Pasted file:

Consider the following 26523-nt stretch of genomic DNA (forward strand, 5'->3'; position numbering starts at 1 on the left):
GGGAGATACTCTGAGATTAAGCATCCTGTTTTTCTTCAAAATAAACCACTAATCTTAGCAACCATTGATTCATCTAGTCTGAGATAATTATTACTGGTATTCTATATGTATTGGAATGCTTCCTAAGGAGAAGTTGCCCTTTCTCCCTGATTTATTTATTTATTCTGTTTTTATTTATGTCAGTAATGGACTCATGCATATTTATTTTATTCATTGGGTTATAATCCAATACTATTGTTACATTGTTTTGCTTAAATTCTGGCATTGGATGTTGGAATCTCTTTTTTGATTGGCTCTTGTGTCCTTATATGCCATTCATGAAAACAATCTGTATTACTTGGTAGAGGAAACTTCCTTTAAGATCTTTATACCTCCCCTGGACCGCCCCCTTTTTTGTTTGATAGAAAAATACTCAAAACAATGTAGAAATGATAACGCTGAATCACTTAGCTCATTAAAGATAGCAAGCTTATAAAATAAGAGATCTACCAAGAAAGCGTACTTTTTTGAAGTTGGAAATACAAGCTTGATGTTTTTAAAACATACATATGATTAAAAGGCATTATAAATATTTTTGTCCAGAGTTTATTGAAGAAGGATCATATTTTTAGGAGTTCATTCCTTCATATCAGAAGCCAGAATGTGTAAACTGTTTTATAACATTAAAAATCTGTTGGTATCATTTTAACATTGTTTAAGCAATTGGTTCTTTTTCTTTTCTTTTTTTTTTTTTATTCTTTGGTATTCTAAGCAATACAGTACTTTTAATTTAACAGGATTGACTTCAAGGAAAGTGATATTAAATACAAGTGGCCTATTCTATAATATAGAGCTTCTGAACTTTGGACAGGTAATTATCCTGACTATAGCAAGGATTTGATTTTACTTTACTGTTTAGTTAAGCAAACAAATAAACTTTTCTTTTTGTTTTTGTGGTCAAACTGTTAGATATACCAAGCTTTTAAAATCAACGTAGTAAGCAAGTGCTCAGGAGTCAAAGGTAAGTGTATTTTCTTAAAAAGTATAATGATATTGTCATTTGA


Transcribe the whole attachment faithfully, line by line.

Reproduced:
Consider the following 26523-nt stretch of genomic DNA (forward strand, 5'->3'; position numbering starts at 1 on the left):
GGGAGATACTCTGAGATTAAGCATCCTGTTTTTCTTCAAAATAAACCACTAATCTTAGCAACCATTGATTCATCTAGTCTGAGATAATTATTACTGGTATTCTATATGTATTGGAATGCTTCCTAAGGAGAAGTTGCCCTTTCTCCCTGATTTATTTATTTATTCTGTTTTTATTTATGTCAGTAATGGACTCATGCATATTTATTTTATTCATTGGGTTATAATCCAATACTATTGTTACATTGTTTTGCTTAAATTCTGGCATTGGATGTTGGAATCTCTTTTTTGATTGGCTCTTGTGTCCTTATATGCCATTCATGAAAACAATCTGTATTACTTGGTAGAGGAAACTTCCTTTAAGATCTTTATACCTCCCCTGGACCGCCCCCTTTTTTGTTTGATAGAAAAATACTCAAAACAATGTAGAAATGATAACGCTGAATCACTTAGCTCATTAAAGATAGCAAGCTTATAAAATAAGAGATCTACCAAGAAAGCGTACTTTTTTGAAGTTGGAAATACAAGCTTGATGTTTTTAAAACATACATATGATTAAAAGGCATTATAAATATTTTTGTCCAGAGTTTATTGAAGAAGGATCATATTTTTAGGAGTTCATTCCTTCATATCAGAAGCCAGAATGTGTAAACTGTTTTATAACATTAAAAATCTGTTGGTATCATTTTAACATTGTTTAAGCAATTGGTTCTTTTTCTTTTCTTTTTTTTTTTTTATTCTTTGGTATTCTAAGCAATACAGTACTTTTAATTTAACAGGATTGACTTCAAGGAAAGTGATATTAAATACAAGTGGCCTATTCTATAATATAGAGCTTCTGAACTTTGGACAGGTAATTATCCTGACTATAGCAAGGATTTGATTTTACTTTACTGTTTAGTTAAGCAAACAAATAAACTTTTCTTTTTGTTTTTGTGGTCAAACTGTTAGATATACCAAGCTTTTAAAATCAACGTAGTAAGCAAGTGCTCAGGAGTCAAAGGTAAGTGTATTTTCTTAAAAAGTATAATGATATTGTCATTTGA